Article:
It’s good to be back…
There are expats and then there are people like me, returnees. I’m going to take a literary liberty – without meaning to offend any intellectuals – and call myself an ‘inpat’. I think people like me deserve a special made-up name.
Mine is a story like many others. I went to London 25 years ago to study and it took me that long to return. Not because I was particularly dumb and took 25 years to finish my education, but because the rat race rollercoaster of life took over. To cut a long story short, after 13 years in London and 12 years in Dubai, my husband’s work has brought us full circle. And I am now writing this piece, on a hot sunny morning in Karachi, sitting in my study with the good ole split whirring away in the background.
It’s been a whirlwind five months since we’ve been back in Pakistan. I get asked all the time how the move has been and whether we are settling in well. People generally ask quite perfunctorily, mostly expecting a whiny response – and many are surprised when I reply that it’s been amazing. These last few months have been a journey like no other.
Logistically, a move is a move, whether it’s to London, Singapore or Karachi. Some moves are more challenging than others, but none are easy. Each place has its own idiosyncrasies, joys and frustrations. So from that perspective it certainly wasn’t a move free of ‘give me a break’ kind of moments. If people want the logistical details, they can get that and more by reading my blog ‘Returning to the Motherland’.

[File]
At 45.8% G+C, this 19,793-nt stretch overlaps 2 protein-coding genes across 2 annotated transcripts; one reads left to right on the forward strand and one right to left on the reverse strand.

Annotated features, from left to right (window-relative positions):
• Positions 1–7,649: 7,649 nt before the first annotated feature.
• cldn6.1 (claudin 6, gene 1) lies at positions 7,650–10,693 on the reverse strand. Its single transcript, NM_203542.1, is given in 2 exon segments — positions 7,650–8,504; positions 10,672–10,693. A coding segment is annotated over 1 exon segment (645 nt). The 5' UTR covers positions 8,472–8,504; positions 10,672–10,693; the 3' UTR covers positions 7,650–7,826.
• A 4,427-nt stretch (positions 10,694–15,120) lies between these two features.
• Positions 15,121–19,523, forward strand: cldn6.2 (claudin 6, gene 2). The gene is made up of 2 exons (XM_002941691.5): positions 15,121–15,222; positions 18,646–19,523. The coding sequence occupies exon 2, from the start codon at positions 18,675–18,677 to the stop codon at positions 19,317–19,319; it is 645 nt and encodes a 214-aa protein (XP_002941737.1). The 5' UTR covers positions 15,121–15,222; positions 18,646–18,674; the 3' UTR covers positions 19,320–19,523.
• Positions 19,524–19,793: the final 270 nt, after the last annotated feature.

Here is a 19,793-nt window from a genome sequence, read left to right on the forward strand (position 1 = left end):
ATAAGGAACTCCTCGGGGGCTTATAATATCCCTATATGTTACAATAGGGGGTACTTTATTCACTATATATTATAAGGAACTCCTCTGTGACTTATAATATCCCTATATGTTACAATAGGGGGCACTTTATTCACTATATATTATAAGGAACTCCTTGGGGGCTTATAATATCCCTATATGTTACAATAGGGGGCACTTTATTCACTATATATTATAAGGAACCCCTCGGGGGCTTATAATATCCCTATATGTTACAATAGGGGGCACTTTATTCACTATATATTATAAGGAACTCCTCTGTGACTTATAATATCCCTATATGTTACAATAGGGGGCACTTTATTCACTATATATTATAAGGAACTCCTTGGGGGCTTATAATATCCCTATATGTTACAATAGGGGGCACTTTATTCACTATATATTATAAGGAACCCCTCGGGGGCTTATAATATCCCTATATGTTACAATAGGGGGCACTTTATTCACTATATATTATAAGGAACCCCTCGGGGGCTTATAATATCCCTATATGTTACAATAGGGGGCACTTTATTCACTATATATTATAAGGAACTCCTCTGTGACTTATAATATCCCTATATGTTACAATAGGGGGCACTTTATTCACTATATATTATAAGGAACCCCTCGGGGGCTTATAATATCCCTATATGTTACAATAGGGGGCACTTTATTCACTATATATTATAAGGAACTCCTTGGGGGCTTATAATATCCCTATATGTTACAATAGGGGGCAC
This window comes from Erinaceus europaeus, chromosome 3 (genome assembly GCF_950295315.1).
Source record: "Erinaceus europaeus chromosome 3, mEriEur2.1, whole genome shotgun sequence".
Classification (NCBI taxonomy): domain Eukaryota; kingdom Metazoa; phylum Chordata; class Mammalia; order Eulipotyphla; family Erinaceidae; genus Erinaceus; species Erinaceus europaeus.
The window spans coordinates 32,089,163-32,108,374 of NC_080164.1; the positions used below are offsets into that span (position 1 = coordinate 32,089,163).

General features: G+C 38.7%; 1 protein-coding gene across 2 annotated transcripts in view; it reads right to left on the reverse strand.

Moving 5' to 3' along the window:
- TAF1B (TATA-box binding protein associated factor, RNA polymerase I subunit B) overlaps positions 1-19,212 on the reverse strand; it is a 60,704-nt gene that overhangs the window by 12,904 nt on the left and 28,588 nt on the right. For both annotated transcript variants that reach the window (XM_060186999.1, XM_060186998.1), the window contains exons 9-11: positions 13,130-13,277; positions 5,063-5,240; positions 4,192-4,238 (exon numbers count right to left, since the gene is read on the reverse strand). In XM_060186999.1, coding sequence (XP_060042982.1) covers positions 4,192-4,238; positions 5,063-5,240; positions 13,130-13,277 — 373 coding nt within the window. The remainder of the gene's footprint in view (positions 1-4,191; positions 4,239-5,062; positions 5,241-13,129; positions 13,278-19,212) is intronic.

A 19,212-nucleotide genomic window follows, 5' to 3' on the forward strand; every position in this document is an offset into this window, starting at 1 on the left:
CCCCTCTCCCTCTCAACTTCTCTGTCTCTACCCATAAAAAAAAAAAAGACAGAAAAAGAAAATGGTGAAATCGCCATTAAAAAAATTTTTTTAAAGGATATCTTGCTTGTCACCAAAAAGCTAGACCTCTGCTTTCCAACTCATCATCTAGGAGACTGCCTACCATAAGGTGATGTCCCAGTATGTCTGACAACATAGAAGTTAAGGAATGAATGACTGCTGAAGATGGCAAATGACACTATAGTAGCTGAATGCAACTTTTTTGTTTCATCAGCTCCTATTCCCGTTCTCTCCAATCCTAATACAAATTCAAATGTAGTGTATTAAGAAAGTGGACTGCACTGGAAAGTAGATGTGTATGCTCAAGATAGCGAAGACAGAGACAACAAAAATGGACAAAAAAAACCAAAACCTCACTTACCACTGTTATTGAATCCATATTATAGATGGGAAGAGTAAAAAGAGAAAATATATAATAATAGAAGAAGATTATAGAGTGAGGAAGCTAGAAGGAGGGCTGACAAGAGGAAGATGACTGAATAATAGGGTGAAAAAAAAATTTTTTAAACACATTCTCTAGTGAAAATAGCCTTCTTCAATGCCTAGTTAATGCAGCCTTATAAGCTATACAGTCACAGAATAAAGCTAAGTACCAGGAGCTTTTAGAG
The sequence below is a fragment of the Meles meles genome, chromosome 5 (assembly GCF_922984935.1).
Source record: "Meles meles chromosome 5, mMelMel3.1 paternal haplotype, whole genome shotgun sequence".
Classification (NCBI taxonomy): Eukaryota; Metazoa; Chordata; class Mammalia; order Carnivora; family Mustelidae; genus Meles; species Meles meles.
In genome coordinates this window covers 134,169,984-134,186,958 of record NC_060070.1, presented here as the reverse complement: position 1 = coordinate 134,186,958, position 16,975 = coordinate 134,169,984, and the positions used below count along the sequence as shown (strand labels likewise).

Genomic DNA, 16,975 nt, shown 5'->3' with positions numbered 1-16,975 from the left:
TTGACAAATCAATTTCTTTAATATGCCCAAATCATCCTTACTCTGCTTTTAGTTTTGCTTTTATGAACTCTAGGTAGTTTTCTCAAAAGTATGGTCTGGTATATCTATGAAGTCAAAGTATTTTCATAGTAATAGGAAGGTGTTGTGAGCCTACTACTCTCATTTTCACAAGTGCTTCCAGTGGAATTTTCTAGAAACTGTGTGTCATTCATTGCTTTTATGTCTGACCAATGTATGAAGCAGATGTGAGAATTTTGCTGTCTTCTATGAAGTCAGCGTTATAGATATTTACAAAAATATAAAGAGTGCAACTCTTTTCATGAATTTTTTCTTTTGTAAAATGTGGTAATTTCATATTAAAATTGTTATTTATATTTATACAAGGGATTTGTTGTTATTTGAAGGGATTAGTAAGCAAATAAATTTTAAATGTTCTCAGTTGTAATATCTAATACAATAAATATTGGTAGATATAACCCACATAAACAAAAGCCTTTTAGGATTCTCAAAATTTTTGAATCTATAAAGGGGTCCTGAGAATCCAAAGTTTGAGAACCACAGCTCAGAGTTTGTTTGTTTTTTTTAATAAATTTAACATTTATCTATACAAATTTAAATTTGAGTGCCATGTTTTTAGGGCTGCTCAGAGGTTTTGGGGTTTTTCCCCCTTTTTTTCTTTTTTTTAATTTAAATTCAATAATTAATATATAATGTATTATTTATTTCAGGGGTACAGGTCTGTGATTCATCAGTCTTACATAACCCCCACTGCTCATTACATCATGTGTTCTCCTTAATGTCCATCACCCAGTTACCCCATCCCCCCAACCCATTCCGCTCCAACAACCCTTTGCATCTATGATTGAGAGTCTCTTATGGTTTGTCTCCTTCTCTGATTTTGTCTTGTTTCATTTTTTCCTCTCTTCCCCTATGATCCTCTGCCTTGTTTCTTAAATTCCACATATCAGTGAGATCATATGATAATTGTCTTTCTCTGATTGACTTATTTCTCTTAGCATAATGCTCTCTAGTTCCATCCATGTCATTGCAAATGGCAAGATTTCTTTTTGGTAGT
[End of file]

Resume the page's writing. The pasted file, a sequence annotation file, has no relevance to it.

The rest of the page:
For me personally, from an emotional perspective, coming back to Pakistan has been wonderful so far. Maybe deep down I was ready to return, even if it’s not a ‘forever’ move – although if anyone had asked me a year ago when we intended to move back to Pakistan, the answer would have been a ‘who knows’.
It’s difficult to put the feeling into words, it’s as if all those years my husband and I were busy working and raising a family was, in farming speak, like being out in the fields. And now we are home.
The busy noisy roads, the hustle and bustle in the markets, the people on the streets – everyday struggles on such a basic level, but it’s so real. It’s messy. It’s busy. And it makes me feel alive.
Is Pakistan still the same 25 years later?
Of course not; I would be horrified if it was.
Is it better?
Yes, in many ways. Is there room for improvement?
It’s certainly not utopia but its real and its home in more ways than one. Speaking about utopia, just recently I found out that in line with its vision for 2021, Dubai has appointed a ‘Minister of Happiness’. If that’s what societies do once the infrastructure etc. is sorted, then I can’t wait to see who the equivalent incumbent in Pakistan will be!
Can someone be tasked with helping others find happiness?
Definitely a great subject for another article.
Coming back to the current topic, law and order, infrastructure, education and health services are always going to be areas for improvement. But looking at these purely from a ‘user’s’ perspective, I can’t complain much based on my experience so far. Yes, there are many things that need improving and it can be frustrating when you get pulled and pushed in different directions until you finally dig out what you need, but that’s true of most places in the world.